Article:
Seminar on Sustainable Development 2014

Last week I attended a 3-day seminar in the center of Rio de Janeiro. The goal of the seminar was to stimulate the debate around the challenges related to the sustainable development agenda in Brazil, including the establishment of the new UN goals and issues related to the strategies of the Sustainable Development Solutions Network (SDSN), an international platform which was launched by the United Nations in August 2012. The seminar was organised by the University UFRRJ and was attended by teachers and students, as well as professionals in the public, private and third sector active in the area.

The program included a broad variation of topics: recycling, agriculture, sanitation, solar energy, mining, eco-villages, forest laws and sustainable home renovations. This illustrates, I think, how sustainability is in its infancy in Brazil. We are still defining the concept and relevancy of sustainability. For example, most of the projects presented in the seminar lacked a monitoring system or a baseline study, and were therefore unable to show the project impact. Companies, on the other hand, seem to regard sustainability as charity; an extra mile that can be made for vague added values. Only the German Hans Rausschmayer who talked about solar panels presented us with numbers: the cost, the amount of generated energy and the return on investment. I think it is very important that people who start these projects realize the power of numbers. Everybody will say yes to the question if they want to save the planet, but as soon as it costs money they want to see what they’ll get in return.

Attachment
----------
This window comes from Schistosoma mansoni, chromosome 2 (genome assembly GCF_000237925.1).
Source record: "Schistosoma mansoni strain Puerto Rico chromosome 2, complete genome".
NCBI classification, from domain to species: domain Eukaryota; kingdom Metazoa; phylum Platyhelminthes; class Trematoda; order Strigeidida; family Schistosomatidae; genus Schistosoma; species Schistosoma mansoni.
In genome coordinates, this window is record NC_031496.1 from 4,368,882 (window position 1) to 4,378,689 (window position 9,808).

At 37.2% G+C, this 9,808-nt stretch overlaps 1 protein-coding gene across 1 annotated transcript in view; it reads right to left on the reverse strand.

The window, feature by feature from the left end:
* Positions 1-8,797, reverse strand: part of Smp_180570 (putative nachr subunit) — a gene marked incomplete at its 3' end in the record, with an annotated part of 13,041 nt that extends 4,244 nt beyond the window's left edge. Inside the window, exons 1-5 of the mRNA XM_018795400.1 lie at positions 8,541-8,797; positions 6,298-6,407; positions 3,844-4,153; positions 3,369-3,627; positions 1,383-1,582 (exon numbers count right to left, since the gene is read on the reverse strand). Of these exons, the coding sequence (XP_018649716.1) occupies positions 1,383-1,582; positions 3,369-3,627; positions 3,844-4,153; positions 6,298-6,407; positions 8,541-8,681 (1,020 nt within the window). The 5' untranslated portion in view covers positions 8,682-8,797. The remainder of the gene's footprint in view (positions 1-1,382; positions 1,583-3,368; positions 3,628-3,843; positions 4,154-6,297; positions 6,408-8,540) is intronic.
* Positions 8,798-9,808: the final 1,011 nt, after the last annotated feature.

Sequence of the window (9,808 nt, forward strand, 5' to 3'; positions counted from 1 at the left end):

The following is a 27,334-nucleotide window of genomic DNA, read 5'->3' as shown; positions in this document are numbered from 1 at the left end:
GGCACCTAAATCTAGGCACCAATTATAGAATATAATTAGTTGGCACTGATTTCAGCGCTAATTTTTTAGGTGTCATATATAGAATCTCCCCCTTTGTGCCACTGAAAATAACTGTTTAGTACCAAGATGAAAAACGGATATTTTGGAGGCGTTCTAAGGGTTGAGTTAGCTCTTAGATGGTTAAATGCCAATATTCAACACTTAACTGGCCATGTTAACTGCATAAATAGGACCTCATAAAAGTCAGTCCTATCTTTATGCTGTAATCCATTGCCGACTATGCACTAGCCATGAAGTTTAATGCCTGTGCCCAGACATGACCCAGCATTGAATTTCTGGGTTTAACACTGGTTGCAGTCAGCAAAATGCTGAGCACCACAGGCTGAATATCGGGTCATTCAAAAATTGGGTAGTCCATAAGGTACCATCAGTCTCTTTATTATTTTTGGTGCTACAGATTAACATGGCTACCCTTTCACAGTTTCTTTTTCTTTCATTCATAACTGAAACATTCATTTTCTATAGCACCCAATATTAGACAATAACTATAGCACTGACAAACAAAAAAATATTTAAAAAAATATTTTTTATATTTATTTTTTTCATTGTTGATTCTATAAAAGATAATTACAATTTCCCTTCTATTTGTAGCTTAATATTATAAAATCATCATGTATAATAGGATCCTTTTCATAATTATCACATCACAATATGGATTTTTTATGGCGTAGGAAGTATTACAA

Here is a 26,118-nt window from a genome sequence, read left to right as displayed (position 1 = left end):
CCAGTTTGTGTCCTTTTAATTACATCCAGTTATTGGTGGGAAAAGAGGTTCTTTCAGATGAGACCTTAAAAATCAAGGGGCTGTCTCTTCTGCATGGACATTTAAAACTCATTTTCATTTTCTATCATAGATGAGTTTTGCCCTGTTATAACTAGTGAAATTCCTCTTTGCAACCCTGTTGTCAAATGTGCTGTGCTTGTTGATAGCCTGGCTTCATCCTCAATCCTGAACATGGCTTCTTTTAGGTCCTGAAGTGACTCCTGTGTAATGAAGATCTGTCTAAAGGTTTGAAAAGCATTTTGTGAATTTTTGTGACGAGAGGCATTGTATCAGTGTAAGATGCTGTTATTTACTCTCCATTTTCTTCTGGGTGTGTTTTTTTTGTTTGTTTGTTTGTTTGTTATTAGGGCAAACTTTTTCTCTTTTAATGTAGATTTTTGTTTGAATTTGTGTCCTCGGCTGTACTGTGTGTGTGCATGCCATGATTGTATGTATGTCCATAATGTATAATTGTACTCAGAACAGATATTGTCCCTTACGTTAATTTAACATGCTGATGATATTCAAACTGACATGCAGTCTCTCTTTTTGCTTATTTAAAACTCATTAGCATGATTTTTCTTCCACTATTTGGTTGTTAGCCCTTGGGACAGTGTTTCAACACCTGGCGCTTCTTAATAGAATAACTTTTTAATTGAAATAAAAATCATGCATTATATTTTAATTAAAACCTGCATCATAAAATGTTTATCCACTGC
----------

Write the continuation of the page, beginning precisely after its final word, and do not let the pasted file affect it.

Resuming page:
The seminar did give a nice outline on how sustainability lives in Brazil and which challenges are on the way towards a more sustainable society. Seminars like this are of utmost importance for knowledge-sharing on this topic, it enables us to learn from each other’s experiences, to define the pitfalls and best practices. This knowledge-sharing doesn’t stop at the national border. I encourage all Brazilians to broaden their scope and see what is there to learn from other countries. In Brazil we are struggling to ‘sell’ sustainability to the corporate world and to include the private sector. Exactly this challenge was the topic of the international conference Business meets Biodiversity in 2012 that I attended, and I think this is a key issue on which to keep on exchanging.

You can download the Seminar program  here.


  1. Danilo Eccard says:

    Hi Anne :)

    So, another thing that I think is important to speak here. Its about brazilian culture, as brazilian, I think that sustainable projects, as we can see in other countries (like circular economy and others) are in a advanced way of thinking, in brazil, the culture of sustainable agriculture is more advanced, as we checked up in another panel that was presented in the seminar, wasnt it?
    Its up to us, young and interested people, to talk more about this and advance in other ways of thinking :)

  2. Hi Danilo,
    Thank you for your reaction. I think you absolutely have a point. I said sustainability is in its infancy in Brazil, but this is a generalization. On agricultural field a lot of progress is made, (indeed the presentation of Embrapa was showing some advanced sustainable agriculture projects) and it is important for us to keep exchanging on that in order to take it to the next level.

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